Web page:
Studies are those little paintings and/or drawings that artists make to prepare for a more finished and usually larger work. They're useful to figure out values, juggle composition and plan color palettes. They have a lot in common with homework. But most painters find them much more fun than their teenage attempts to solve for "x" in algebra.
I had a revelation about my studies a few months ago. Mine are not about capturing the exact color of what I see. They are about creating color harmonies. Because I tend to push color, I risk discordant colors and values. A study helps me avoid that. Sometimes it helps by showing me what not to do in the larger painting.
As you can see from the above twosome, it also helps me refine my composition. And as I see in looking at this post, the colors seem quite different between the two. The colors in the larger are actually very much like those in the study; unfortunately, my camera wouldn't see it that way.
To see some lovely value studies, visit Laurel Daniel's blog and while there, browse around to look at more of her work as well.

Lonesome Dove (above) is of a Tennessee Land Trust property and will be auctioned at the Blue Moon gala held in Nashville each year to promote and fund the work of that organization. It's a 9x12 oil; its study is 5x7.

Tuesday, September 28, 2010

Mud and the Skin of Venus


"Give me mud and I will paint you the skin of Venus." Eugene Delacroix.

When I painted as a teenager, I was taught that there was a formula to create the color of flesh. Later, I forgot this "formula" and subsequently wasted a lot of time trying to rediscover the right combination to mix the color of our skin.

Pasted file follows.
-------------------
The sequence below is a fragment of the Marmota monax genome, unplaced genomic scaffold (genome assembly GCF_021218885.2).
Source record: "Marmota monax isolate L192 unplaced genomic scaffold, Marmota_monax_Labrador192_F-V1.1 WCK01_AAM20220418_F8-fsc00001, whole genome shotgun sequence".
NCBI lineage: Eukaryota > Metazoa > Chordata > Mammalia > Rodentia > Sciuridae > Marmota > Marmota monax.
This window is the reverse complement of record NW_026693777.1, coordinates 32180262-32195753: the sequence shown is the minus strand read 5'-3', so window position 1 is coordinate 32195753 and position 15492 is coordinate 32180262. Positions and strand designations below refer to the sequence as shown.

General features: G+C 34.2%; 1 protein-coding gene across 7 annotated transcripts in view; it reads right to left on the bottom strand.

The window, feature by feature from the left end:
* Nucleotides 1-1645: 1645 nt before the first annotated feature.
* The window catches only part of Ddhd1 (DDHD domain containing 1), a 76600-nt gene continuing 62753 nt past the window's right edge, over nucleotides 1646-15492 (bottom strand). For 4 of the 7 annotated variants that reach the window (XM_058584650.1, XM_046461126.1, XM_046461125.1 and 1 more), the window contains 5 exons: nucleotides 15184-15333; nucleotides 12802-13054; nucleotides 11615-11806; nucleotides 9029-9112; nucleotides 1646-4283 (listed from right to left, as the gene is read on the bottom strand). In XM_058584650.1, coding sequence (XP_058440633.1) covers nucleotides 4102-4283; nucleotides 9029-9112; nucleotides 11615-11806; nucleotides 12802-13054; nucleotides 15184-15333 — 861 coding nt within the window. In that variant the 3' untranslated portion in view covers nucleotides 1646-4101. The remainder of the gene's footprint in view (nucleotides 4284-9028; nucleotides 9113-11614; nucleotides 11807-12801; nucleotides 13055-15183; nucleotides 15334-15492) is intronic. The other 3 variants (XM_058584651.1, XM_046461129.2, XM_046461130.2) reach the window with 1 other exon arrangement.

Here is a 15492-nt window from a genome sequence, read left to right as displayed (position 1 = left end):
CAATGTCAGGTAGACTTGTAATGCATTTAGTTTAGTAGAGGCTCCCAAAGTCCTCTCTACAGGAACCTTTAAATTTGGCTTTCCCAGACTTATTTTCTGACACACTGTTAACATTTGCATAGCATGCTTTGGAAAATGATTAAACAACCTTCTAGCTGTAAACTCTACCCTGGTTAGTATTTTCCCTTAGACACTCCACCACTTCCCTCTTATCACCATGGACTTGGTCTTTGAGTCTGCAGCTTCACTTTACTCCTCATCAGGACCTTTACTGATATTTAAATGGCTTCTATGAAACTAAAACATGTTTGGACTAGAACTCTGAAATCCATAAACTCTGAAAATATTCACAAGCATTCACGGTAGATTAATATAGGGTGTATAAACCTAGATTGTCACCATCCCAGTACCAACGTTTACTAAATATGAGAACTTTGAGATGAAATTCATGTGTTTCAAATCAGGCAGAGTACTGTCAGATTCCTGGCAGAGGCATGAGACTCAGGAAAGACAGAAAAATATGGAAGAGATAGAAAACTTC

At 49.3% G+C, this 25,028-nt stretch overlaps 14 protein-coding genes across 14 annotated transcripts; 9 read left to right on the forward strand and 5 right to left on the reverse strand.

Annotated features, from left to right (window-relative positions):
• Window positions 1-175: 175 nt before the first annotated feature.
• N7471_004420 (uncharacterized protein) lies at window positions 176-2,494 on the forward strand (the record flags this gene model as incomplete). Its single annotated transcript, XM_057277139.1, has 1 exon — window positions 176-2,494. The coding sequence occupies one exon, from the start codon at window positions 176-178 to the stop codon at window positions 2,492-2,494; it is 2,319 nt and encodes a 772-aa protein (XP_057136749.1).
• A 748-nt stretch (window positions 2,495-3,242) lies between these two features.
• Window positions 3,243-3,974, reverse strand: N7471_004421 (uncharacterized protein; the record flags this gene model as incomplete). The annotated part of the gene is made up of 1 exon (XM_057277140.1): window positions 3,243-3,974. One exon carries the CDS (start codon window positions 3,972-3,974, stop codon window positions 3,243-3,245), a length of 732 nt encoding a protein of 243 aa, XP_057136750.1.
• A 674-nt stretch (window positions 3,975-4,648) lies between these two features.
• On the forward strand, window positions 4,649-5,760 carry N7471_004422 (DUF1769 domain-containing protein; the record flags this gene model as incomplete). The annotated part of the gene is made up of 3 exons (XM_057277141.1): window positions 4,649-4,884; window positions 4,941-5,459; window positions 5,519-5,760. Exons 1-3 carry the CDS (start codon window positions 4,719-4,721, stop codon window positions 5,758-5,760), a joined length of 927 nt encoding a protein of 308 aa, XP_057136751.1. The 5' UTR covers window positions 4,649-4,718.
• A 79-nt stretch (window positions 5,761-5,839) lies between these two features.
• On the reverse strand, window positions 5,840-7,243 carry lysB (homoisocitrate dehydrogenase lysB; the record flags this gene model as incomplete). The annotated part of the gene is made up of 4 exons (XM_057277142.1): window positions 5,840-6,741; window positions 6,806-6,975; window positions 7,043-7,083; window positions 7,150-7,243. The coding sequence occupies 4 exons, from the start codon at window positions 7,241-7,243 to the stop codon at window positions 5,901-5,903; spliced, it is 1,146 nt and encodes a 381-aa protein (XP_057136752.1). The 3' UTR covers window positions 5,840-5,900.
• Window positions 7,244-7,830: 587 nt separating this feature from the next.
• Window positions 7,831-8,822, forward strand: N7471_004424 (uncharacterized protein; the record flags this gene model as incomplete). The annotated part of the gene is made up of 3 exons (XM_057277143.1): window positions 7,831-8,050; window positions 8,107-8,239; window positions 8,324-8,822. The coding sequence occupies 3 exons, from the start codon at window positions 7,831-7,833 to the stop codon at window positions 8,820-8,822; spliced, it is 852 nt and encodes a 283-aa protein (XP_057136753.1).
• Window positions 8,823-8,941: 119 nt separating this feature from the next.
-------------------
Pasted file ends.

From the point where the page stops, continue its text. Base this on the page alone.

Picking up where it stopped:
Now I recognize that there is no magic mixture. Our skin (whatever its shade) is so reflective of light that almost anything goes. It becomes a prism for the colors and the light surrounding us both in life and in painting.
So yes, the earth colors, the "mud," used by Delacroix and Titan can make the creamy skin of a Venus. And the saturated cadmiums used by many of today's artists can become the colors of our flesh as well. To see a contemporary kaleidoscope of skin colors, just visit Karin Jurick's 100 Faces.

Somebody's Dream is one of my more straightforward forays into the color of flesh. It's a 20x24 done in open studio.

Wednesday, September 22, 2010

Lost in Translation


I once saw an exquisite Rubens' drawing of a beautiful woman with long curly hair. The woman had what appeared to be a large, upside-down, black funnel on her head. What do I remember? The funnel-hat (which I could draw now), not really the woman at all.

Of course, sometimes a work is so wonderful that it rises above obscure or absurd inclusions. Such a painting is Pieter de Hooch's Maternal Duty. A contemporary of Vermeer, de Hooch was sometimes less skilled in perspective and proportion. But with this painting, his passages of light, his color, his gesture are all quite marvelous. Today almost no one would guess that the mother is picking lice from her child's head (a necessary practice even in spotless Dutch houses).

My painting has no funnel or (ugh) lice, but smack in the middle is a very unusual... birdbath! I bet you had no idea what it was. I so loved the maple and then the composition that I included an object I knew almost no one would understand.

Japanese Maple, Cheekwood plein air 8x10.

Tuesday, September 14, 2010

Three Amigos


Two friends and I are having a show and sale of our paintings in this lovely (yes, lovely describes it) old barn which belongs to Susan Harlan, one of the friends. Neither Gale Haddock (the other amigo) nor I have ever done anything quite like this before.